INBRE Enhances Research Opportunities in Rural Maine

 – Research and writing contributions from Pippa Hansen, Donor Communications Specialist at MDI Biological Laboratory

   Lydia Tilley (left) recently graduated from the University of Maine at Presque Isle (UMPI) with a medical technology/pre-med degree and has taken a Research Assistant position with the MDI Biological Laboratory. Her mentor was INBRE Investigator and assistant professor Larry Feinstein, Ph.D. (right). UMPI became a partner institution with Maine INBRE in 2019.

As a freshman on a Pre-Med track at the University of Maine in Presque Isle (UMPI) in 2016, Lydia Tilley knew that undergraduate science research was something she needed to focus on to be successful. Fortunately, UMPI was then an ‘outreach institution’ in the INBRE network that received support to allow biology students to attend a 1-week, hands-on research course at the MDI Biological Laboratory. As an undergraduate Tilley participated in this and a second ‘short’ course, and then received a coveted 10-week INBRE summer undergraduate research fellowship to work with a faculty mentor on the MDI Biological Laboratory campus.

“INBRE has been hugely impactful and beneficial to me – it’s given me the opportunity to participate in lab research experiences that I wouldn’t have had at UMPI alone,” Tilley says. “It’s affordable, too. College is already so expensive, but INBRE makes these experiences accessible no matter your means.”

Opportunity alone is not enough to create the pathway to a science career. Enter the faculty mentor – in this case, UMPI assistant professor Larry Feinstein, Ph.D. Feinstein, who was awarded INBRE Investigator funding in 2019 for his research on antibiotic resistance in pathogenic bacteria, mentored Tilley throughout her undergraduate training at UMPI.  “He’s super invested in his students, in a really individualized way. Dr. Feinstein helped me to find great funding opportunities and more. I can say nothing but good things – and I’m still working on finalizing a paper with him.” says Tilley.

One of the funding opportunities that Tilley refers to is a fellowship she was awarded by the American Society of Microbiology (ASM) in 2017. Given to only 20 students across the U.S., it gave Tilley the opportunity to present her research findings at the ASM conference in Atlanta. “Her fellowship is yet another example of the extraordinary undergraduate research occurring on our campus and the outstanding opportunities being provided for students by our faculty,” said UMPI President Ray Rice. “We look forward to seeing the results of the research Lydia will help to conduct.”

Research in the Feinstein lab focuses on comparative functional genomics of antibiotic resistance (ABR). By sequencing the genomes of pathogenic bacteria, Feinstein is working to determine gene abundance and mechanisms responsible for transferring ABR genes between similar and different bacterial species. Originally using clinical isolates from the local hospital in Presque Isle, the Feinstein Lab now works with isolates from Bangor and other area hospitals. By understanding the distribution of genes in different pathogens and the mechanisms by which genes are shared, Feinstein hopes for the development of new drug therapies for treating ABR bacterial infections. His research also focuses on genomic changes in bacterial strains over time, as well geographic differences – some genes have world-wide distribution, but others are distinct but disparate (such as one that is common in China but has only been found in one location in the U.S. to date).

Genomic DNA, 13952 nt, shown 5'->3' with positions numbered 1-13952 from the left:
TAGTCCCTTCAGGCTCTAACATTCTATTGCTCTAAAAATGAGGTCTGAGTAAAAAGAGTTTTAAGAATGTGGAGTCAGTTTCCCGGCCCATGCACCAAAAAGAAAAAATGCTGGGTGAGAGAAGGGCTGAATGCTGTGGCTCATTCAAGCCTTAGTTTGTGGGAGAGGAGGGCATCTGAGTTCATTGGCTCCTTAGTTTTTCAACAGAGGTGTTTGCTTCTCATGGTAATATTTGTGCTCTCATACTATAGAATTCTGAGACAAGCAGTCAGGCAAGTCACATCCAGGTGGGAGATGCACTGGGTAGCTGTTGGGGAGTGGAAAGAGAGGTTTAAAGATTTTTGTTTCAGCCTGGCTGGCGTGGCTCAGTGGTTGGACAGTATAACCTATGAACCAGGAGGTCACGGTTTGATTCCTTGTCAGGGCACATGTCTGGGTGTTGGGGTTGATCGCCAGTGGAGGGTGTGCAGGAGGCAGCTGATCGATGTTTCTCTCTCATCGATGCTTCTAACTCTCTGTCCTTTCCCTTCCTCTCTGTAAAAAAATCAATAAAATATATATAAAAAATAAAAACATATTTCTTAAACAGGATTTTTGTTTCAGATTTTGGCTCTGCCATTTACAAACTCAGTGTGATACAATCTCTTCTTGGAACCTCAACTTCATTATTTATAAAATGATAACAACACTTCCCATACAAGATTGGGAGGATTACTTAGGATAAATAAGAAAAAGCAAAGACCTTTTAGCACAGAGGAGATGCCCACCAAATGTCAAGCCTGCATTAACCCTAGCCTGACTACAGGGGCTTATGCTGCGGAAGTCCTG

Feinstein says that while being a mentor is an important role, he benefits too. “Students are incredibly helpful in moving my research forward,” he says. “I’ve had four students involved in INBRE over the last year. The opportunities give them a chance to stretch themselves a bit, and I get a higher skillset in my lab. It’s a wonderful partnership.”

Feinstein explains that he offers every opportunity he can to involve students in lab research. Immersive lab work is often reserved for graduate students at larger institutions, but at a smaller institution like UMPI, undergraduates get to experience specialized, real-world work which may give them a competitive edge in applying to grad school or in the job market.

Case in point: Lydia Tilley. She grew up in Newburgh, Maine and graduated from UMPI in May with a Bio Pre-Med major and a minor in Chemistry. Her tenacity and drive led her to land a highly competitive Research Assistant position in the Lab of newly appointed assistant professor and COBRE Project leader Prayag Murawala at the MDI Biological Laboratory, where she started work in June.

UMPI became a full partner in the INBRE network in May 2019, providing funding for research projects like Feinstein’s and additional programs intended to expand UMPI’s biomedical research capacity.